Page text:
We in the Bureaucrat Beat newsroom feel passionately about the need to remain informed. How about you? Those who don’t sometimes get a nasty surprise. That’s why we scan headlines in a number of news media and read stories – to avoid sudden unpleasantness.
However, sometimes the ambush occurs before you know it. Take this quote in an L.A. Times story: “A couple of years ago, state regulators granted phone companies the freedom to price services pretty much as they pleased.” This does not create a warm, fuzzy feeling. The words “phone company” and “do as they please” in the same sentence spells trouble. Why don’t state regulators know that?
The story goes on to say that as a result of this “do as they please” policy, the phone company raised rates and systematically reduced the numbers of free 411 or information calls. They used to be limitless. Then the phone felons chopped the freebies to 3. September 1st, we will only get one free 411 call per month. The others will cost up to $2 each. Other prices have gone up 200% in Verizon and AT&T services. Nicely done state regulators.
We detest this in the bureaucracy – policies that clearly will hurt consumers, but of course we’re not the ones whining at the door of the regulators. It’s like that the guy closest to the decision makers wins.
On the public transit scene – the Eastern Sierra clearly needs a good public transit system. Lately the state has chipped away at funding for our program. Bus fares have gone up and some services have gone away. One local man noted that there seem to be a lot of spare buses sitting around at the Eastern Sierra Transit headquarters. We called ESTA Director John Helm. He verified that there are excess buses in the bone yard, so to speak. Helm said ESTA had taken delivery on some new buses and will sell some of the old ones, but he said the resale value looms low. New buses cost $60,000. Sometimes the old units only go for less than $2,000, according to Helm.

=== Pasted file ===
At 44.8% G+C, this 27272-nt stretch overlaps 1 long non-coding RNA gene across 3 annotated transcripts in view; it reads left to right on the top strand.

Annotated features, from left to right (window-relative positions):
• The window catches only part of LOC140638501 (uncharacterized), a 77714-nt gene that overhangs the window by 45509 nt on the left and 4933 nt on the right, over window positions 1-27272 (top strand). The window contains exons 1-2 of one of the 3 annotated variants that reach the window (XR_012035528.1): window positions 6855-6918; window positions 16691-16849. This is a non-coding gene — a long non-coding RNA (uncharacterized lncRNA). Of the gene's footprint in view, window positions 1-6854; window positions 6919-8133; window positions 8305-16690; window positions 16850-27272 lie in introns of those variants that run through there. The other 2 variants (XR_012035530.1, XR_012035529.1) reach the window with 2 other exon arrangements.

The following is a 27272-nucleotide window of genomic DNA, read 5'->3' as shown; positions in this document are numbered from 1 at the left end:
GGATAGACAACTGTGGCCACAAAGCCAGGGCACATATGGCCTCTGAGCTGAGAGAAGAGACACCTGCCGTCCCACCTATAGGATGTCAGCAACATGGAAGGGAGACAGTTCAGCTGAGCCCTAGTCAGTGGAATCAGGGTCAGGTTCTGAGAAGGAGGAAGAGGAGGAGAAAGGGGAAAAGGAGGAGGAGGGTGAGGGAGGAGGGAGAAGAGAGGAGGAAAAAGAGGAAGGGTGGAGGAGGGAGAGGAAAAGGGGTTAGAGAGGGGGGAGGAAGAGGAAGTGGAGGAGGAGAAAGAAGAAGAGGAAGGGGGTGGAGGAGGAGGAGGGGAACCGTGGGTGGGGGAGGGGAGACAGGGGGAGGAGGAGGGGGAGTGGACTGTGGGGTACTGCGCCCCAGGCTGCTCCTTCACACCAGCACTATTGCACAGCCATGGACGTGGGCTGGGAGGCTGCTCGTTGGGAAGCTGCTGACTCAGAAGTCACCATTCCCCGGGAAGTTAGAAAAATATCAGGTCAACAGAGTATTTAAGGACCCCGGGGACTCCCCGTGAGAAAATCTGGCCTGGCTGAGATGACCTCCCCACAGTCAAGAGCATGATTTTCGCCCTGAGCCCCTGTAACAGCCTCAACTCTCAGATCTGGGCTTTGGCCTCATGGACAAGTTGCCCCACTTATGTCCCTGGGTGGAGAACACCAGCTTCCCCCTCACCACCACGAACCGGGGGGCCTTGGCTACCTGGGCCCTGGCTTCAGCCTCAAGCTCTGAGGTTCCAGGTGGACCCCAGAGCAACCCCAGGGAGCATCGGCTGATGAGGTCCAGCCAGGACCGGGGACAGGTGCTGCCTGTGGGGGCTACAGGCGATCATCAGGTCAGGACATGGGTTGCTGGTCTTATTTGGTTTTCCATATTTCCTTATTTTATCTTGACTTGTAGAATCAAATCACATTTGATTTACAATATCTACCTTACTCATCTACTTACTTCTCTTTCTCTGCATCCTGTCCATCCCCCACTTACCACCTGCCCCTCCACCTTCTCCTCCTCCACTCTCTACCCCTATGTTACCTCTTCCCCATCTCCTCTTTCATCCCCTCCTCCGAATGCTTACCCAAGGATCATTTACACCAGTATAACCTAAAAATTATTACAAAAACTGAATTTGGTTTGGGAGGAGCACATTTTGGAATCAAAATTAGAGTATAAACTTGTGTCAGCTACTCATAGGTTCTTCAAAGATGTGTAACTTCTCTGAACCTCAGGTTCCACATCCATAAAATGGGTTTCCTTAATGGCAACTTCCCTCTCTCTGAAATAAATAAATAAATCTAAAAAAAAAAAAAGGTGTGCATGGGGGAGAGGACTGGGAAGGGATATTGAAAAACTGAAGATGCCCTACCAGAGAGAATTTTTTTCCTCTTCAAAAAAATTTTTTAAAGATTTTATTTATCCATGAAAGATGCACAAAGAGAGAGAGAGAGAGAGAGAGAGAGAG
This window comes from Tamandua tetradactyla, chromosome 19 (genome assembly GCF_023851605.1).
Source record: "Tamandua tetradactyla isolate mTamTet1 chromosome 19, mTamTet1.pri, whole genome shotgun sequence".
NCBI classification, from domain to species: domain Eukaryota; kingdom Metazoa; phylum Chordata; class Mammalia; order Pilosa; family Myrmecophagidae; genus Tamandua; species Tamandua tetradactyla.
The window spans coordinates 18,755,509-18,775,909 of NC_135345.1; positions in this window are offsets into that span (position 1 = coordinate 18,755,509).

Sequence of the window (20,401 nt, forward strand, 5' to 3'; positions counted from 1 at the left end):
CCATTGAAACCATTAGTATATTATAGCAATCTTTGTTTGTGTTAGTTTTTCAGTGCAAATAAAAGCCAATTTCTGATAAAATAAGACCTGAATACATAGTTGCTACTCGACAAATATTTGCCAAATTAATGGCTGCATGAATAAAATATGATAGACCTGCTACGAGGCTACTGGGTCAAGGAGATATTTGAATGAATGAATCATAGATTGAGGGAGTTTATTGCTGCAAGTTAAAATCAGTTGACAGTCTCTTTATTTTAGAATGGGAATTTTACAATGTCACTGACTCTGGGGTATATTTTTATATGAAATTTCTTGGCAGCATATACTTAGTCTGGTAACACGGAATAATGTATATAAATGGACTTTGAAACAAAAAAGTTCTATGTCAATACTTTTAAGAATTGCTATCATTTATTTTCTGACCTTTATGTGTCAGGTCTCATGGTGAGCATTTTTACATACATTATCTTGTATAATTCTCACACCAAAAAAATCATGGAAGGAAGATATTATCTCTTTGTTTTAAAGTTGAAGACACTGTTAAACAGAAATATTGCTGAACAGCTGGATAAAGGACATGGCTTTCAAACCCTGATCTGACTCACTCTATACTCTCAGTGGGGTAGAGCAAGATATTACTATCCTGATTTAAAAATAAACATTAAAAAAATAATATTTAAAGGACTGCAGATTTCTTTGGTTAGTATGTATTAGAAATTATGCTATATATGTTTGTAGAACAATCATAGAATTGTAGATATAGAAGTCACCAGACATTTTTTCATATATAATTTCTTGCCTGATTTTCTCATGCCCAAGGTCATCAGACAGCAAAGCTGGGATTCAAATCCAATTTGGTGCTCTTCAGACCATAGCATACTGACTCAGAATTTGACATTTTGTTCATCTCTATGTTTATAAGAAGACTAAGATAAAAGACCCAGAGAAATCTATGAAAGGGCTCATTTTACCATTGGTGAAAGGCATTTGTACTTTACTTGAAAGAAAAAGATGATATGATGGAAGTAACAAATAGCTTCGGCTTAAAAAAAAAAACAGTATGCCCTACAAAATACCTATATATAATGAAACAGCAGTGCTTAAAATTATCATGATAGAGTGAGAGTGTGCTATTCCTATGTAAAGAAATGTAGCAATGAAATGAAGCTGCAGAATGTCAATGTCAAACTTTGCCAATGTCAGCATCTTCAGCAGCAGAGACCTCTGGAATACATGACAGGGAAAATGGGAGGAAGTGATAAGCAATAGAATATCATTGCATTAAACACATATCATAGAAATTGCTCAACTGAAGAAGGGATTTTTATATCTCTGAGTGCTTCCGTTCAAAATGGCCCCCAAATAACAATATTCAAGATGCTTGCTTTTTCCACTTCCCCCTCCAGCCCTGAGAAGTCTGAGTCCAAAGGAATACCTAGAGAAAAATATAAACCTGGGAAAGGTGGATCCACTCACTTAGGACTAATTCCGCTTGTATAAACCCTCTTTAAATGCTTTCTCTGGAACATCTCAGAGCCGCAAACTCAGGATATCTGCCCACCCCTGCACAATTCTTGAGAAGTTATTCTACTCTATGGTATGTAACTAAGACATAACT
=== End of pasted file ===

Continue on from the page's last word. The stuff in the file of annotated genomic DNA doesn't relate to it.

Back to the 2008 Pig Book, compiled by Citizens Against Government Waste. They delve into the Fiscal Year 2009 Homeland Security budget and find lots of pork barrel add-ons. Seems the Subcommittee that forms the budget, in the words of Alaskan Senator Ted Stevens, “Made out like bandits.” Nice. We love to hear the word bandit used in association with our elected officials.
Three Senators managed to throw in $27 million for what is called the Southeast Region Research Initiative in Tennessee. The website for this program reveals no white papers or reports of their research, only project descriptions.
$22.3 million will go to the National Center for Critical Information Processing and Storage in Mississippi. What’s that?!? The definition says this center “seeks to consolidate and safely store information critical to the operations of the federal government.” Say what? We need to know a little bit more about a $22 million expenditure.
Back on the local scene – just a heads up for Inyo County officials. People are talking about you and it’s not nice! We’ve heard more than once now the behind the scenes comment that Inyo County government remains “dysfunctional.”
In fact, one insider called Inyo County government “bureaucratic welfare” – a public organization that maintains jobs just so people can have them. This all sounded somewhat harsh to us, although we are aware of some of this dysfunctionality, so we decided to call Inyo County Administrator Kevin Carunchio for his response.
Carunchio said he came out of city government as a CEO with the authority to hire and fire department heads. In Inyo County, he said, the CAO has immense resp0onsibility but little authority to compel results – department heads, he said, are either elected or appointed by the Supervisors.
With what he sees as a lack of ability “to compel results”, Carunchio says his door is always open, day and night, to talk about anything. He hopes officials are trying to accomplish things in line with county goals. Do department heads stay in touch with him? “It happens in varying degrees,” said the CAO. “Each department heads has an individual style, but,” says Carunchio, “I don’t hesitate to stick my nose under a tent.” His wish – “We’re all on the same team,” said the CAO, “and we should pull together.” To critics of Inyo County government, Carunchio invited them to talk to him directly.
Wow. What a concept.
With that, this is Benett Kessler signing off for Bureaucrat Beat where we await your word on our lives in the Eastern Sierra and beyond.